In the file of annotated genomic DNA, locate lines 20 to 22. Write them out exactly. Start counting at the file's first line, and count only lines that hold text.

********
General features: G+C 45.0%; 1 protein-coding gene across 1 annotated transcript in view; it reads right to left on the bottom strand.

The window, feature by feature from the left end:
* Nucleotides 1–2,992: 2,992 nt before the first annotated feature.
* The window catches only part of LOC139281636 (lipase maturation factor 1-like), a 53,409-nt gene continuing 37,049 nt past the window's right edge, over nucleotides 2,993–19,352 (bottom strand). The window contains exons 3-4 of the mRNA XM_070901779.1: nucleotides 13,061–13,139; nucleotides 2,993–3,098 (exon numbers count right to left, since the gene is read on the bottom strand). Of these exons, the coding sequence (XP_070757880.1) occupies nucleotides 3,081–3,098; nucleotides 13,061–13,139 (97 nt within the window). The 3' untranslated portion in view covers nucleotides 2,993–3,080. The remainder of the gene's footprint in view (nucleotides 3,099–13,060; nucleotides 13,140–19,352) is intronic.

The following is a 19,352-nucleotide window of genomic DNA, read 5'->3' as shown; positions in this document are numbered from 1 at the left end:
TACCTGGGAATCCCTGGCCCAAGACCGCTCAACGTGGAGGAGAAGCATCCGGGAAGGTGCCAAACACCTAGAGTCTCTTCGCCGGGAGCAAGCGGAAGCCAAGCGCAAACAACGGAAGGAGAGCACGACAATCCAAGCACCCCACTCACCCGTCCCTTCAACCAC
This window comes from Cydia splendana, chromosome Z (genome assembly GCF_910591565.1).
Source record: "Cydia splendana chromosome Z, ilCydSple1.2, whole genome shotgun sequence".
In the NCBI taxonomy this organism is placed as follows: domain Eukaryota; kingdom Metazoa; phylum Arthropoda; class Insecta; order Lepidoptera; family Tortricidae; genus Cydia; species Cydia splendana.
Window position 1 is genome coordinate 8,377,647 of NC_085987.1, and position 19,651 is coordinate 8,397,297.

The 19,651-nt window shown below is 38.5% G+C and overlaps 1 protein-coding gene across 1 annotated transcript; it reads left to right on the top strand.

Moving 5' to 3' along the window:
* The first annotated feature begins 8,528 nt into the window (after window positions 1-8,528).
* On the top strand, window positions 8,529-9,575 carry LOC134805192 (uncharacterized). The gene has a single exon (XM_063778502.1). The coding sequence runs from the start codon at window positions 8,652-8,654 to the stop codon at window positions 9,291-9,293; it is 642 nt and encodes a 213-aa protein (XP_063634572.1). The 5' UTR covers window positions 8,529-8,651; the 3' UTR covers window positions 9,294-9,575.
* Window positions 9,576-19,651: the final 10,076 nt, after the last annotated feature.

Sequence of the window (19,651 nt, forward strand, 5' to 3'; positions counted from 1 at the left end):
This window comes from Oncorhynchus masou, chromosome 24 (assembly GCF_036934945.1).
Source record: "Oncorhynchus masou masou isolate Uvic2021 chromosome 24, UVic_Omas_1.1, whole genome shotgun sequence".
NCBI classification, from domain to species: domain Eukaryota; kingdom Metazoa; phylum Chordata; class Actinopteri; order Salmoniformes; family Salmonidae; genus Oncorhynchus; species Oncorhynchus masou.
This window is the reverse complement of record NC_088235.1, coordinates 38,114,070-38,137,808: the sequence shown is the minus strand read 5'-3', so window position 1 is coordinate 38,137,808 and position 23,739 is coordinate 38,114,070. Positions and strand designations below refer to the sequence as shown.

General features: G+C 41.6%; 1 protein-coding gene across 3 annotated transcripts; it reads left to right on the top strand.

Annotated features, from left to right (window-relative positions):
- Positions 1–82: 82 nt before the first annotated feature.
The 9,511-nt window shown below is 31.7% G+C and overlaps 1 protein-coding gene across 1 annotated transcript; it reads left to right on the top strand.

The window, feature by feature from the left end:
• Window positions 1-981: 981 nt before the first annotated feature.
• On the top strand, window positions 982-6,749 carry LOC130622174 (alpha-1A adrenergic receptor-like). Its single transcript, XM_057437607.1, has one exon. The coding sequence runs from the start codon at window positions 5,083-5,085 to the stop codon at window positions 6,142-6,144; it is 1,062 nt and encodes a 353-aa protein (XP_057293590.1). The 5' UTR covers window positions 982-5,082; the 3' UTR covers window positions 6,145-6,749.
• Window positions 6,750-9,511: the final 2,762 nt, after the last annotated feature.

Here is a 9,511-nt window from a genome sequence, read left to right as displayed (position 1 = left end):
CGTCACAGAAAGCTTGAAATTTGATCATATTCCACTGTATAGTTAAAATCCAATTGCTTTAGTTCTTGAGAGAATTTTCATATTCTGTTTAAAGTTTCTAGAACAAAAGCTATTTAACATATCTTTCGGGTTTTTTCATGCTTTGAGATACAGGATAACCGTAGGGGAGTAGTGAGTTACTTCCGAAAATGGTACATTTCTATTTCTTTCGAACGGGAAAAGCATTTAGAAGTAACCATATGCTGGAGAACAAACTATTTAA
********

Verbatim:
This window is the reverse complement of record NC_088235.1, coordinates 38,114,070-38,137,808: the sequence shown is the minus strand read 5'-3', so window position 1 is coordinate 38,137,808 and position 23,739 is coordinate 38,114,070. Positions and strand designations below refer to the sequence as shown.

General features: G+C 41.6%; 1 protein-coding gene across 3 annotated transcripts; it reads left to right on the top strand.

Annotated features, from left to right (window-relative positions):